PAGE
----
Thursday, December 27, 2012

Sampling water tracks

We are now at Lake Hoare camp sampling water tracks.

My role is to measure soil respiration on the water tracks. That means I'm measuring how much carbon dioxide (CO2) is coming from the soil. That CO2 comes from the respiration of all the microorganisms living in the soil: the bacteria, fungi, nematodes, rotifers, and other tiny creatures that breath in oxygen and breath out CO2 (just like we do!). By measuring how much CO2 they're producing, I am estimating how much biological activity there is in the soil. We want to know if there's more or less activity in the water track than there is outside the water track.

To measure respiration, I use an "infrared gas analyzer". It's a fancy machine that measures the concentration of CO2 in the air above the soil. Here it is:
The white chamber (that looks kind of like a lantern) nests over the soil. It carefully sucks up the air coming from the soil and pumps it to the yellow box, which contains the analyzer. The analyzer shoots an infrared beam through the gas sample. CO2 absorbs infrared energy (which is why it's a greenhouse gas), so the amount of infrared energy that makes it all the way through the gas sample tells us how much CO2 is in the gas. The computer in the analyzer takes that information and calculates a respiration rate using a lot of math equations that describe the physics of CO2 and gas. All of the data gets stored by the analyzer, which I later download to my computer.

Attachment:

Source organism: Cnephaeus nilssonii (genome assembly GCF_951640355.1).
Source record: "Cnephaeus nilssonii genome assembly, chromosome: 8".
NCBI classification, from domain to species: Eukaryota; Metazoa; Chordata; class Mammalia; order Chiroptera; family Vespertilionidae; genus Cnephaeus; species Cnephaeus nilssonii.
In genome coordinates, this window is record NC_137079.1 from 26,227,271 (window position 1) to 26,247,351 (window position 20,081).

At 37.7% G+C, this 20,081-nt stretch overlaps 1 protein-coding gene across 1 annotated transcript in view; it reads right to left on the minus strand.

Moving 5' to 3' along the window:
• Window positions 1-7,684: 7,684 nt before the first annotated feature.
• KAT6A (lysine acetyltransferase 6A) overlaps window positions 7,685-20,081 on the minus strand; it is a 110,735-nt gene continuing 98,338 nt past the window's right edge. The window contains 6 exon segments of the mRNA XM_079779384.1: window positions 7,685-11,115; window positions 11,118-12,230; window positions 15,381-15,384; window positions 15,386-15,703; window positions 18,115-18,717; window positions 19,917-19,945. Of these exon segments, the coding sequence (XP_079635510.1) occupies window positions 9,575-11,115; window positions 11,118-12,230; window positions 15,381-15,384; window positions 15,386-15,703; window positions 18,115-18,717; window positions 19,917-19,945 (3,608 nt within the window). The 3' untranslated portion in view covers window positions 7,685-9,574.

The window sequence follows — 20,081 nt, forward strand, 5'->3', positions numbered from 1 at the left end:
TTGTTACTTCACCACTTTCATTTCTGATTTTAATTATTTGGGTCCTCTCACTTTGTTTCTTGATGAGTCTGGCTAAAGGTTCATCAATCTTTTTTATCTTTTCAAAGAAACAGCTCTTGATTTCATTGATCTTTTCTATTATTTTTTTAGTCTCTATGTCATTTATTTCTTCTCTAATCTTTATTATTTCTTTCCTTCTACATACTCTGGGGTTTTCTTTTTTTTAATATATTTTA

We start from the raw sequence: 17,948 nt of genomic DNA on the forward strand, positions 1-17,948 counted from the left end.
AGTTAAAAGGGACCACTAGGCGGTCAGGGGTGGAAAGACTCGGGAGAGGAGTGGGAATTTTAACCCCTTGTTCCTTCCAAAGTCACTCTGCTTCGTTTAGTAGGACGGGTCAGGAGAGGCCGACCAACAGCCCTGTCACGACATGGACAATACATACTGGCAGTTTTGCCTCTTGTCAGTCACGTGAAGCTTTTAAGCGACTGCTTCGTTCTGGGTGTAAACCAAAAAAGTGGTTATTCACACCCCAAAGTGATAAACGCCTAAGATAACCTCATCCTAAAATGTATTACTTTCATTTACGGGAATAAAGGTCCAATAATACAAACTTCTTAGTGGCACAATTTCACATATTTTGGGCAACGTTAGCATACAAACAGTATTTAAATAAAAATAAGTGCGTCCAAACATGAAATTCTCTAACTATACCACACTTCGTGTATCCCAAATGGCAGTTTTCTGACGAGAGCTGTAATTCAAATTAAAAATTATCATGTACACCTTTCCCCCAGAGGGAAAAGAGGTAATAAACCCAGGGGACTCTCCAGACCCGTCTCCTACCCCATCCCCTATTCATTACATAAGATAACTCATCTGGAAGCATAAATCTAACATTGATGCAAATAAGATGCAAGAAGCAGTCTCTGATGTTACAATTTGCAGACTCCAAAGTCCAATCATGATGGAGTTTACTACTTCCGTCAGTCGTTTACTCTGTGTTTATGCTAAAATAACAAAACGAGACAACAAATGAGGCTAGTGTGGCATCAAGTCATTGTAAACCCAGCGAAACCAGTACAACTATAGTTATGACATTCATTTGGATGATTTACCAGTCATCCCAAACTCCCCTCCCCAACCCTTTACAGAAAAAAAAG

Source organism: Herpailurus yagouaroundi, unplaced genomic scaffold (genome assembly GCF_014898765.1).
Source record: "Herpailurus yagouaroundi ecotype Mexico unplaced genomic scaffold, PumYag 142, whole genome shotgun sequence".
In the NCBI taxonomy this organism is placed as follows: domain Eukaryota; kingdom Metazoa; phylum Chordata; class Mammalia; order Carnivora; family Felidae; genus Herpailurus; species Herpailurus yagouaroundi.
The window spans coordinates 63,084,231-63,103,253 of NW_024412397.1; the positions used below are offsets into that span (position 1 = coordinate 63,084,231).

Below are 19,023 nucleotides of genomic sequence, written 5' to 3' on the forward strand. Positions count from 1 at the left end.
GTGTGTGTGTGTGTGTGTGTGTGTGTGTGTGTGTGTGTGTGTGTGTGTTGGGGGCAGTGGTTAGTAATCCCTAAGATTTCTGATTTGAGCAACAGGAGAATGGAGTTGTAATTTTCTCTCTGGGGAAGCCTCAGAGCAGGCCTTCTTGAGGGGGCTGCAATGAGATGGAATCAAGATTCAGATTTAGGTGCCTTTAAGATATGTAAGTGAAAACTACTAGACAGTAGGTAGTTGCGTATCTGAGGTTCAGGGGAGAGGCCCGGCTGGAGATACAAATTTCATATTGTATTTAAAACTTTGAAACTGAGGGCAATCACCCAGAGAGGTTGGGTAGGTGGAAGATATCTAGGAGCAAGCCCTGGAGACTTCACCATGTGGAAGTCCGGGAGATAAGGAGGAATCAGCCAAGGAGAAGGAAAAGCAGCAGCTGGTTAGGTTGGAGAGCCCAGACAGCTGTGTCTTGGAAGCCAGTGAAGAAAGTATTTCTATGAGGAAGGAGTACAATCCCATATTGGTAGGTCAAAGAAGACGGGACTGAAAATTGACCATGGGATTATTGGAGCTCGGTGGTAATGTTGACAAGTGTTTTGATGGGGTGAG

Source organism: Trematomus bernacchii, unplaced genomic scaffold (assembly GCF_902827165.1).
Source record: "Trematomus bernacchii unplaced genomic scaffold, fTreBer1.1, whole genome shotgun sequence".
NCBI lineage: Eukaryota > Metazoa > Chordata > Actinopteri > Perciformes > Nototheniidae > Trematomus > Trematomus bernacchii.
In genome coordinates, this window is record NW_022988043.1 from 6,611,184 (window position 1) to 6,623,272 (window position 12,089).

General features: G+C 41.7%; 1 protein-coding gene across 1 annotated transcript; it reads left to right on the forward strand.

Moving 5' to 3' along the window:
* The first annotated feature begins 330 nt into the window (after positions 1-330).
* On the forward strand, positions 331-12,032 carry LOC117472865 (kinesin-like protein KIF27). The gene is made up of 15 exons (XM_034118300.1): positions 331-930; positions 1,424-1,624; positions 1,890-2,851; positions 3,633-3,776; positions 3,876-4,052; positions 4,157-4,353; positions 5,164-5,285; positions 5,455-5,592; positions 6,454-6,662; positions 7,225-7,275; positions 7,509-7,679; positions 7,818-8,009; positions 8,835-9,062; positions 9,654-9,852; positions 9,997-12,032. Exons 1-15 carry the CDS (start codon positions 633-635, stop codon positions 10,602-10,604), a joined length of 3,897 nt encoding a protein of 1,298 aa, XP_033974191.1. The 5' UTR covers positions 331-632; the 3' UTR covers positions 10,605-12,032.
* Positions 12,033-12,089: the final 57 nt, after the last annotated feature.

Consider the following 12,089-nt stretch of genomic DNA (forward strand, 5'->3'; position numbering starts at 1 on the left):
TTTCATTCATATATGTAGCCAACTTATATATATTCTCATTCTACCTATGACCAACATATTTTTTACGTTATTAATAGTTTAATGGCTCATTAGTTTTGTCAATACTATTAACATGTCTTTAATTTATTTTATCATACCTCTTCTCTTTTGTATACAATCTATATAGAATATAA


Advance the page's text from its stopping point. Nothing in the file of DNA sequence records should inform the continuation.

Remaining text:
While I was measuring CO2, Lily was running ahead of me measuring soil moisture at each site. She used a probe to do that, which is what you see in the picture above. The probe shoots out a gentle electrical pulse, and measures how long it takes to get the pulse back. Water conducts electricity, so the higher the voltage that returns, the wetter the soil is.

After taking respiration and moisture measurements along the water track, I take a soil sample from the each location. We use a trowel to scoop the soil into a plastic bag. That bag will get packaged, frozen, and shipped back to Arizona State University for more measurements.

I will measure the biomass of critters in the soil that are doing the respiring. That will tell me how many organisms are producing the measured amount of CO2. I'll also measure other properties of the soil that influence the movement of CO2, such as soil texture and water content.

Yesterday, Lily and I sampled one water track on the north shore of Lake Hoare. Today, Joe and I will fly across to the south shore to sample another. It's great being able to finally get our work done!

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